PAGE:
Daniel Johnston’s Speeding Motorcycle – Axiom (Houston, TX)
Houston’s Infernal Bridegroom Productions is one of the most daring theater companies in the country, as the recent eleven-night sellout run of Daniel Johnston’s Speeding Motorcycle attested. Crowds ranging from hippies to yuppies, avid theatergoers to hardcore clubhoppers had hearts wrung and spirits lifted by a work that featured an enthusiastic, multi-talented cast, brilliant costuming, hilarious sets, riveting renditions of Johnston’s songs, and deliciously wacky choreography.
Adapted almost entirely from the words of Johnston’s songs by playwright and Infernal Bridegroom founder Jason Nodler, the playfully tumultuous script revolves around the tragi-comic Joe Boxer, brought to life in split-personality fashion by a group of actors who illustrate the bipolar elements in Johnston’s work. The Joes — Joe Folladori, Kyle Sturdivant, and Cary Winscott — interact frantically in multi-headed dialogue at turns. These encounters are interrupted by nurses, doctors and well-meaning angels who only add to the chaos. Even Captain America and Casper the Friendly Ghost make cameo appearances.
From the opening scene, which ponders where a mind goes when someone loses it, we’re never quite sure whether a scene takes place in the psychiatric ward of a hospital or the psychiatric ward inside Boxer’s head. The play becomes a cascade of Peter Max-ian sensory attacks as the Boxer characters, dressed in hospital gowns or straitjackets, collide in an incongruous juxtaposition of perceptions and conceptions with medical staffers in neon scrubs so bright they border on hallucinatory. True to Johnston’s recorded work, occasionally beautiful moments and belly laughs are followed by a Twilight Zone chill.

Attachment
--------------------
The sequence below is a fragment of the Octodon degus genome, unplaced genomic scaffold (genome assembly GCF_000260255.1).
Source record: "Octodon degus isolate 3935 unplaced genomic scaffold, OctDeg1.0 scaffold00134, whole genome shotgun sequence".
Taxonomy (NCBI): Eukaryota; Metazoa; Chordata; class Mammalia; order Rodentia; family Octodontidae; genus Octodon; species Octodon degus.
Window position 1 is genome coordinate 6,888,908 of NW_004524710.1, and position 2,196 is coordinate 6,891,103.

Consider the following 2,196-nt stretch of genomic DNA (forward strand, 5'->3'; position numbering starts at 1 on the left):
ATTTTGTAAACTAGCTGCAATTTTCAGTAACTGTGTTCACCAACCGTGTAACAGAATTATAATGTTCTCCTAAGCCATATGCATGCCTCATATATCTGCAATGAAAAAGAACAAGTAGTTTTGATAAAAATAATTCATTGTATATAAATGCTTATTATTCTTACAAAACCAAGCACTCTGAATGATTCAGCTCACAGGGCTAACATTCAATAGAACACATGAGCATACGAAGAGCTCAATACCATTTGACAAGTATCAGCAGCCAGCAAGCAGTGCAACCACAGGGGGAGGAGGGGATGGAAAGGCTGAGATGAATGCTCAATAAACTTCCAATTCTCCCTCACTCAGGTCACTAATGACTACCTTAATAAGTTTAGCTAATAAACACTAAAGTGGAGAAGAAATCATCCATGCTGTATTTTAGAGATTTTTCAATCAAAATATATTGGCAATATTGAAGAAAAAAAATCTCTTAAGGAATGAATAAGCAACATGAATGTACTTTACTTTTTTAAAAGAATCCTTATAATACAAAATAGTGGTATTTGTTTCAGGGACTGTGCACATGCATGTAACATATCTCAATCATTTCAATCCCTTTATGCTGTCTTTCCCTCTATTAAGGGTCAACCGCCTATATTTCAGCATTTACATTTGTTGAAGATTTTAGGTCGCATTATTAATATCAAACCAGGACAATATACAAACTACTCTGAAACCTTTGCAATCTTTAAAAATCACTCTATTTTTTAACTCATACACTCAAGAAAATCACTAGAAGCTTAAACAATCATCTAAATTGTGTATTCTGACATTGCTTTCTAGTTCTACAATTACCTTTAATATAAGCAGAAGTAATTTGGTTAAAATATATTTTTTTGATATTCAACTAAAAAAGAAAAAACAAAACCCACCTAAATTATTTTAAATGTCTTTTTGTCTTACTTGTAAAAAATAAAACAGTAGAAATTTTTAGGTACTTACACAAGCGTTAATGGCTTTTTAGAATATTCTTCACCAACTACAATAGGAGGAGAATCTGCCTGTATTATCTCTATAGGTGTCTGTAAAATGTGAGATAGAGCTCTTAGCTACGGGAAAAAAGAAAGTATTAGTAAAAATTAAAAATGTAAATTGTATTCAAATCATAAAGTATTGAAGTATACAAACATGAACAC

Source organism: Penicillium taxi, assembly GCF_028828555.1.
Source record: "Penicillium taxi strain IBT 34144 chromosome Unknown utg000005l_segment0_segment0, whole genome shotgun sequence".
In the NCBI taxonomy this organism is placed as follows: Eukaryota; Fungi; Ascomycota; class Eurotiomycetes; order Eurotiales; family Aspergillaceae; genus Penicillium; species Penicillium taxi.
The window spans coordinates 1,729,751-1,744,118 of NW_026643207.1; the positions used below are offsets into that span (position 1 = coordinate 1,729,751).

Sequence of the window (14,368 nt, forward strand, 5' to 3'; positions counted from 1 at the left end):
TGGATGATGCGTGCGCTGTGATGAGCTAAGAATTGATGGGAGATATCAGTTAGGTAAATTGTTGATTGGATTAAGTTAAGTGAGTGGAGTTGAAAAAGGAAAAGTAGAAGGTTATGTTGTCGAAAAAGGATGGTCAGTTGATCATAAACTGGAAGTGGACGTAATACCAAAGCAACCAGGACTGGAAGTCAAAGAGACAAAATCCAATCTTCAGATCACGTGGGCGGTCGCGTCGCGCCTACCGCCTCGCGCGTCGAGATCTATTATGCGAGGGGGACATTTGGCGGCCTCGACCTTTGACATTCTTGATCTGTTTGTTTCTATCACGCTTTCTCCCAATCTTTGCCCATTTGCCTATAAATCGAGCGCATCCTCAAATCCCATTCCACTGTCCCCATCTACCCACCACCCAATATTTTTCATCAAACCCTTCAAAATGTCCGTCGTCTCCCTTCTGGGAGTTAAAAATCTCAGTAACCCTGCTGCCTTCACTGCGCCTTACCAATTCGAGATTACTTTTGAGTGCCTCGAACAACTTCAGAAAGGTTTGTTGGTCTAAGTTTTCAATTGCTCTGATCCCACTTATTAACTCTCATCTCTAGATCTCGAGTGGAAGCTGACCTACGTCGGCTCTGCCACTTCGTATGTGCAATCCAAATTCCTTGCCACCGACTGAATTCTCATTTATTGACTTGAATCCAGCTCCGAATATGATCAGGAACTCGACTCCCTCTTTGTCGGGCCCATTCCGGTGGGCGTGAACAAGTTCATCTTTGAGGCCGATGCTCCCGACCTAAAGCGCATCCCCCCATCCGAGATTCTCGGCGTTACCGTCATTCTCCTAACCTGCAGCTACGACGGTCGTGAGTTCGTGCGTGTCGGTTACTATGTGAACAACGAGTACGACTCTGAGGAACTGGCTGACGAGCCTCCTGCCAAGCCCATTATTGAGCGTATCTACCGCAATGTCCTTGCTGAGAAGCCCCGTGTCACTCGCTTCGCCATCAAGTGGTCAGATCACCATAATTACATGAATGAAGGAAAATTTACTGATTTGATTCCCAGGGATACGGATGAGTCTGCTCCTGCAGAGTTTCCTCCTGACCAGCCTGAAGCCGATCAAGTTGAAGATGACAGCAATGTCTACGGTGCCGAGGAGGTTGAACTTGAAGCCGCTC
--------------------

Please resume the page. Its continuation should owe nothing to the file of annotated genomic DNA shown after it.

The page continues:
Nodler’s direction strikes a delicate balance between the grandiose gesturing of opera and the subtleties of comic nuance. In harnessing Johnston’s material to action, Nodler has created within the play a visceral sensation of the spiral of mental disorder that moves from the stage to the audience, capturing the bipolar consciousness better than any psychoanalysis could. The by-product is that touch of humanity we all need, and hopefully get, from art.
Music director Anthony Barilla proved himself fully capable of realizing Nodler’s sonic vision. In one of the most memorable scenes, virtually the entire 22-member cast is onstage in a huge production number of Johnston’s “Go”. Angels free Boxer as a dozen actors wildly strum acoustic guitars while Barilla and a band support from behind the curtain.
The unqualified success of Nodler’s adaptation not only adds another element to the ever-growing legend of the enigmatic Johnston (who recently appeared at the Proletariat in Houston with Sparklehorse under the moniker Danny & the Nightmares), it also adds another triumph to Nodler’s rapidly growing reputation as a playwright and a director. Given the critical and popular success of Nodler’s neon Johnston spectacle, an off-Broadway run seems the next logical step.